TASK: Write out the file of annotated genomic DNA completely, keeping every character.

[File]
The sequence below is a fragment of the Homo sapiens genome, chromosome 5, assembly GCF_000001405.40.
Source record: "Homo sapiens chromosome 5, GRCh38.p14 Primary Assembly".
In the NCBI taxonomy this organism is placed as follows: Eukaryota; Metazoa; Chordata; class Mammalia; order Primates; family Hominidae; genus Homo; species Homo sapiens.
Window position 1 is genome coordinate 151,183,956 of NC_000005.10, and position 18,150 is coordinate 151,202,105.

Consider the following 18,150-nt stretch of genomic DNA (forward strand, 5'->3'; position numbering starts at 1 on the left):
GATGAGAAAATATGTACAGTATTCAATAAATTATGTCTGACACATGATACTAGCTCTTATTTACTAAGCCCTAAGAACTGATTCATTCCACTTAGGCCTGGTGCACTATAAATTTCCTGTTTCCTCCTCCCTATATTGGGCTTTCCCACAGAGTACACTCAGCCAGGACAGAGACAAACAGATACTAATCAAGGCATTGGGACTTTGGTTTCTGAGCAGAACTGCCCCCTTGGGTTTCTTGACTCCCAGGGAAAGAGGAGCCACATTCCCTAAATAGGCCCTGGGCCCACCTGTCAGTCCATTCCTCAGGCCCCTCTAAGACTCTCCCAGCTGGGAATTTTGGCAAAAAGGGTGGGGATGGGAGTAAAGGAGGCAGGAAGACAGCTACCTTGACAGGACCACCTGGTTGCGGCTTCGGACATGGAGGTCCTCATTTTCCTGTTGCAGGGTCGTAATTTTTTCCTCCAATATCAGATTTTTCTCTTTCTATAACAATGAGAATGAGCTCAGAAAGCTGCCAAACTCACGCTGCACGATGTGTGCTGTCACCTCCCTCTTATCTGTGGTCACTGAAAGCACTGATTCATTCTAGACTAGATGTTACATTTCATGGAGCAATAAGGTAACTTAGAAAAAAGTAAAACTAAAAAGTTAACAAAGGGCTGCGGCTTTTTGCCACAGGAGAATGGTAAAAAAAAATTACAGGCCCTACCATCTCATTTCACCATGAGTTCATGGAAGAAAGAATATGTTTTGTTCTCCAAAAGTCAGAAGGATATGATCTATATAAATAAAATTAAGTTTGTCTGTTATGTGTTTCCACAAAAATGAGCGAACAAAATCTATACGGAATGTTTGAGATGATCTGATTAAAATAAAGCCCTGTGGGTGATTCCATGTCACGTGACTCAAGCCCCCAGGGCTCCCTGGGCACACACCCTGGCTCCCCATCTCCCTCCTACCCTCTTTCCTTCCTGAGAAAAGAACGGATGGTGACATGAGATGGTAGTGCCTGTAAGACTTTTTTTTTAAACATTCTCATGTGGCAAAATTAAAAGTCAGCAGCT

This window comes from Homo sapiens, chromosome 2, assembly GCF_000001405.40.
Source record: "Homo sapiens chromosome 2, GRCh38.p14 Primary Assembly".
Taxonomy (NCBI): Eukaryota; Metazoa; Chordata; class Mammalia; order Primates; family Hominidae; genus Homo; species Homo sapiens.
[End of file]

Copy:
The sequence below is a fragment of the Homo sapiens genome, chromosome 5, assembly GCF_000001405.40.
Source record: "Homo sapiens chromosome 5, GRCh38.p14 Primary Assembly".
In the NCBI taxonomy this organism is placed as follows: Eukaryota; Metazoa; Chordata; class Mammalia; order Primates; family Hominidae; genus Homo; species Homo sapiens.
Window position 1 is genome coordinate 151,183,956 of NC_000005.10, and position 18,150 is coordinate 151,202,105.

Consider the following 18,150-nt stretch of genomic DNA (forward strand, 5'->3'; position numbering starts at 1 on the left):
GATGAGAAAATATGTACAGTATTCAATAAATTATGTCTGACACATGATACTAGCTCTTATTTACTAAGCCCTAAGAACTGATTCATTCCACTTAGGCCTGGTGCACTATAAATTTCCTGTTTCCTCCTCCCTATATTGGGCTTTCCCACAGAGTACACTCAGCCAGGACAGAGACAAACAGATACTAATCAAGGCATTGGGACTTTGGTTTCTGAGCAGAACTGCCCCCTTGGGTTTCTTGACTCCCAGGGAAAGAGGAGCCACATTCCCTAAATAGGCCCTGGGCCCACCTGTCAGTCCATTCCTCAGGCCCCTCTAAGACTCTCCCAGCTGGGAATTTTGGCAAAAAGGGTGGGGATGGGAGTAAAGGAGGCAGGAAGACAGCTACCTTGACAGGACCACCTGGTTGCGGCTTCGGACATGGAGGTCCTCATTTTCCTGTTGCAGGGTCGTAATTTTTTCCTCCAATATCAGATTTTTCTCTTTCTATAACAATGAGAATGAGCTCAGAAAGCTGCCAAACTCACGCTGCACGATGTGTGCTGTCACCTCCCTCTTATCTGTGGTCACTGAAAGCACTGATTCATTCTAGACTAGATGTTACATTTCATGGAGCAATAAGGTAACTTAGAAAAAAGTAAAACTAAAAAGTTAACAAAGGGCTGCGGCTTTTTGCCACAGGAGAATGGTAAAAAAAAATTACAGGCCCTACCATCTCATTTCACCATGAGTTCATGGAAGAAAGAATATGTTTTGTTCTCCAAAAGTCAGAAGGATATGATCTATATAAATAAAATTAAGTTTGTCTGTTATGTGTTTCCACAAAAATGAGCGAACAAAATCTATACGGAATGTTTGAGATGATCTGATTAAAATAAAGCCCTGTGGGTGATTCCATGTCACGTGACTCAAGCCCCCAGGGCTCCCTGGGCACACACCCTGGCTCCCCATCTCCCTCCTACCCTCTTTCCTTCCTGAGAAAAGAACGGATGGTGACATGAGATGGTAGTGCCTGTAAGACTTTTTTTTTAAACATTCTCATGTGGCAAAATTAAAAGTCAGCAGCT

This window comes from Homo sapiens, chromosome 2, assembly GCF_000001405.40.
Source record: "Homo sapiens chromosome 2, GRCh38.p14 Primary Assembly".
Taxonomy (NCBI): Eukaryota; Metazoa; Chordata; class Mammalia; order Primates; family Hominidae; genus Homo; species Homo sapiens.